GRUB Error 17, LILO Rules

Ubuntu and OpenSUSE have been my top choices of Linux distros over the years. I have been using Ubuntu for quite a while and one thing I really like about it is its apt-get package management system. But the GNOME GUI in Ubuntu seems to be quite crude. Also, despite its ever increasing popularity, its hardware support is still not as good as I had hoped, at least in my case.

After I purchased a 24 inch LCD, I noticed that Ubuntu would not support it’s native 1920×1200 resolution even though it correctly identified my four-years-old ATI Radeon 9200 SE graphics card. I tried many different workarounds (e.g. manually tuning xorg.conf, using ATI native display drivers, etc.) but without any luck. It seems that the maximum resolution I could get under Ubuntu 7.10 is 1280×1024.

So, to keep the long story short, I decided to give the latest OpenSUSE distro (10.3) a try. OpenSUSE uses GRUB as it’s default partition manager. When it was time to reboot after the installation, I was surprised to be greeted by a boot loader error message. Basically, GRUB exited with error number 17. At first I thought that somehow I was not paying enough attention to the partition parameters and somehow chose a boot partition that was too large… instead of monkeying around, I decided to install a second time. But again, I got the same GRUB 17 error message.

This seems to be a rather strange problem as I have been installing Linux for years and have never seen the boot loader failed before. Puzzled, I searched the internet for answers. There are many posts regarding this particular GRUB error, and they seem to suggest that somehow the boot loader failed to recognize the disk’s geometry. I tried a couple of suggestions (one of which seemed really promising, it suggested that this was caused by BIOS reporting the wrong information. It suggested that I disable the DMA settings of the harddrive in BIOS and this would force the boot loader to figure out the disk geometry instead of relying on BIOS), but non seemed to have worked.

Even more puzzled, I decided to go through the installation process again. This time, I chose to use LILO boot loader instead of the default GRUB… and it worked! And best of all, OpenSUSE 10.3 recognized my graphic card (ATI Rage 9200 SE) without any problem and set the resolution correctly to 1920×1200.

It is pretty clear that GRUB has some minor "annoyance" to fix. My PC is equipped with two SATA drives and 1 PATA harddrive. One of the SATA drive is used for Windows XP and I used the PATA drive for Linux installation. So it is possible that this setup is more complex than most of the Linux installations and GRUB had some difficulty figuring out the disk geometries. Nevertheless, LILO still rules.


Be Sociable, Share!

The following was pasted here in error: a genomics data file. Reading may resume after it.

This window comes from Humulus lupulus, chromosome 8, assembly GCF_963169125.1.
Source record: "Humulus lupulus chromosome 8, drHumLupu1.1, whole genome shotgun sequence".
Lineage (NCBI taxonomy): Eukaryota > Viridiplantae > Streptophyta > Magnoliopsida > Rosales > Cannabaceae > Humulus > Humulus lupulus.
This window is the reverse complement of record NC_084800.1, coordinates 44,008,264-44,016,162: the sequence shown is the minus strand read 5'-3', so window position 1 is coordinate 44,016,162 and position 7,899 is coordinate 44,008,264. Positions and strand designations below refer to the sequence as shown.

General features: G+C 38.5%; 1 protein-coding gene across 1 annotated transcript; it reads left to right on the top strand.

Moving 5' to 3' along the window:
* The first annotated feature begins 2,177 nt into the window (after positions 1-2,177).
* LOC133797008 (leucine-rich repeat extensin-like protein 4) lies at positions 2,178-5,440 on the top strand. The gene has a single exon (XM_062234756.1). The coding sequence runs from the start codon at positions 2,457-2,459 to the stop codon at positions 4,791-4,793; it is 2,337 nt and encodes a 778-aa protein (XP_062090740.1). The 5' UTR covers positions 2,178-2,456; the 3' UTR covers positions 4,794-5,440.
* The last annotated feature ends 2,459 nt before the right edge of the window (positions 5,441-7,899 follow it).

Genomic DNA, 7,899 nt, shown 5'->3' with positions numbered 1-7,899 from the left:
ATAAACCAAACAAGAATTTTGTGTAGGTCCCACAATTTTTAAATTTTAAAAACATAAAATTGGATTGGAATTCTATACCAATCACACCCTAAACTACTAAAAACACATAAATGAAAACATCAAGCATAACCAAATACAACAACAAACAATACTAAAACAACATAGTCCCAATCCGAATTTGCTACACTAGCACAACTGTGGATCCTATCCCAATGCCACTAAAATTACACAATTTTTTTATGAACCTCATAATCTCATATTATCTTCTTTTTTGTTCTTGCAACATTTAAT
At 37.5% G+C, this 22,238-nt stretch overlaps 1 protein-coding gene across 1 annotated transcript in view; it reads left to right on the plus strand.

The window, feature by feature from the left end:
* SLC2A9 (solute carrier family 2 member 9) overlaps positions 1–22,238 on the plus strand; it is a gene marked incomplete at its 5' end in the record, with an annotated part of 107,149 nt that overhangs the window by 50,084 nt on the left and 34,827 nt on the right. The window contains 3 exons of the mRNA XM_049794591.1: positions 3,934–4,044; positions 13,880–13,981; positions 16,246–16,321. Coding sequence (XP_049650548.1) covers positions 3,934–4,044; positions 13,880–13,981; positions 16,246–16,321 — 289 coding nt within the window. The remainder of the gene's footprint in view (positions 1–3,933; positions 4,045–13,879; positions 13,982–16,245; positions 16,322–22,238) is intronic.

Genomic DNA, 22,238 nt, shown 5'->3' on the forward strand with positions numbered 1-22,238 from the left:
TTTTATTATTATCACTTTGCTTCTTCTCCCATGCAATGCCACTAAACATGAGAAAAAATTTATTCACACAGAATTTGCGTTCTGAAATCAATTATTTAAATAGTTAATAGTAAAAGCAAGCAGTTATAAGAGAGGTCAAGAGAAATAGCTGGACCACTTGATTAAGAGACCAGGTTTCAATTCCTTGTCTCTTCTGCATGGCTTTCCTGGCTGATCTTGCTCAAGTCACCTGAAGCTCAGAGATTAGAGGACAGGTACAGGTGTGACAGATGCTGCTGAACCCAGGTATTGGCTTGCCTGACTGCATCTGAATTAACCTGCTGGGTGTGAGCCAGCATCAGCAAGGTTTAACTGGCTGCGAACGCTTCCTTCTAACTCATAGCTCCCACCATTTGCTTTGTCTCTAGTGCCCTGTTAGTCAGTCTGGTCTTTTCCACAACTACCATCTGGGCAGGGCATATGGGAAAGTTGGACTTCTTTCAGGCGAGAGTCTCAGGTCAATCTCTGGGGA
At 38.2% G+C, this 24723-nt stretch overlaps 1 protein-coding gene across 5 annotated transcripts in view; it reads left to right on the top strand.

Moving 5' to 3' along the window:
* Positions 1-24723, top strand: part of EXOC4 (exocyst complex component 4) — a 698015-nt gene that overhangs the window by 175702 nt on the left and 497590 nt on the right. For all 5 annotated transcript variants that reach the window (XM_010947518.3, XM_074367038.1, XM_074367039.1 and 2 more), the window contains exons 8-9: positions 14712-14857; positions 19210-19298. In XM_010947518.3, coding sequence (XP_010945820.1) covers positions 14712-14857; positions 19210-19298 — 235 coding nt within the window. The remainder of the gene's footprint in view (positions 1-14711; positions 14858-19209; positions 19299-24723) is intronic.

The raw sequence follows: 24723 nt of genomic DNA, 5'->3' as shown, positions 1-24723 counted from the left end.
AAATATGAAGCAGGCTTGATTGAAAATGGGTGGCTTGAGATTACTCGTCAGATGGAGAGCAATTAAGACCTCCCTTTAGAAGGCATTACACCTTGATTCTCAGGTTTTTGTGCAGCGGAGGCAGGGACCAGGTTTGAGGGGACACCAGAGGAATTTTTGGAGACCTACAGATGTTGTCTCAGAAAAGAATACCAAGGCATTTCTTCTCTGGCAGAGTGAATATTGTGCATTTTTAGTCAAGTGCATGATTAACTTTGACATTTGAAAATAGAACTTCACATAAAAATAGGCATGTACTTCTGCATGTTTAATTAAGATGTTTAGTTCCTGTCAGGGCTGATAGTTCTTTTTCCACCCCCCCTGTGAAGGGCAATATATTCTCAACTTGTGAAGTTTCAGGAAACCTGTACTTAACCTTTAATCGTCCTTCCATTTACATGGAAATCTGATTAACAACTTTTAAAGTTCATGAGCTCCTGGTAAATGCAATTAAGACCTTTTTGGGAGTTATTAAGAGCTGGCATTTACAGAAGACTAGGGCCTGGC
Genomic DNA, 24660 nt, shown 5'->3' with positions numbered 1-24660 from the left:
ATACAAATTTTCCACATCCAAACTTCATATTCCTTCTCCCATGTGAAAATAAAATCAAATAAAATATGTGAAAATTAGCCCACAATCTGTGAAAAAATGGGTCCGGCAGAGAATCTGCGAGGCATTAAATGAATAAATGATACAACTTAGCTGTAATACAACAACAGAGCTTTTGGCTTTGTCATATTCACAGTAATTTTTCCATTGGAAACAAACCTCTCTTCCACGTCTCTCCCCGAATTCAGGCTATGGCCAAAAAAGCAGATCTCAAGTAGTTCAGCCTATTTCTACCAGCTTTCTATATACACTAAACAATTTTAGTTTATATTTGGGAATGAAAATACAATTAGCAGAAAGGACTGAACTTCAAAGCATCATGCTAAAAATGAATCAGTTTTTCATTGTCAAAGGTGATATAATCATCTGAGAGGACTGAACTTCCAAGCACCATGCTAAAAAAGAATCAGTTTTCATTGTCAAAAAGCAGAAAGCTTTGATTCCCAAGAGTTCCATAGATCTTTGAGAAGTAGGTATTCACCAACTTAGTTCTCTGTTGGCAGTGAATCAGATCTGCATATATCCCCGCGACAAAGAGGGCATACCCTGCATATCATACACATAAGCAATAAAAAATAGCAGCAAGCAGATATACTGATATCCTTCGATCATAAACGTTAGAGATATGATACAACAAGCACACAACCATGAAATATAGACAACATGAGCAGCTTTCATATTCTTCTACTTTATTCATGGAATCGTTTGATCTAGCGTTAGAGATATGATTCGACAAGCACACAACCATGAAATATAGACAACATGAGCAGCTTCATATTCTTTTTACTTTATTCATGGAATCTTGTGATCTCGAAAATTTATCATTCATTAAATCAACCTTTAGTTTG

One Comment

  1. Brad Farris says:

    17 is beyond annoying! I am running Vista and Gutsy Gibbon. The issue would alternate between the SDA (Vista) and HDA(Gutsy). Apparently each operating system thinks it’s important to change a couple of bits that identify the boot sector. It’s kinda like the neighbors dog that comes to visit your dog. They leave their mark! I’m sure there may be a technical reason, however I would like to excercise the opt out. Each time a “corruption” occured, the opposing OS had been “updated” or during the install process.

    Bottom line, I think that each OS should give you the curtesy of asking permmision to soil a boot sector that belongs to another operating system.

    The commands for repairing the MS Operating system were simple. The only problem is that it took 9 hours to find the information.

    If I can remember how to get back to this post I will post them. They are on my Ubuntu system and I can’t boot that one right now.

    As I remember there was a couple of terminal lines executing relative to LILO. Then a fixmbr / from the command line opportunity during Vista Boot.

    Again it boots fine using the bios to choose the operating system. OS need to either get the multiboot right or give you the choice of complete recovery.

    Oh and the Vista home premium is crap. I am surprised that Intel has not pursued an injuction regarding the degredated performance. As I understand it Vista 159.00USD only utilizes 1 32bit path through the core duo. If you want to “take advantage of a high performace” MB then you have to shell out another 159.00 USD. I guess for Microsoft it’s smart, as they don’t use a middle man or retailer so the margins are better. I’d be pissed if I were a retailer, cause they are limiting what I can sell. IE the only choice when I bought the OS was Vista Home and Vista Premium. Pretty slick Microsoft… Deception is alive and well.

Leave a Reply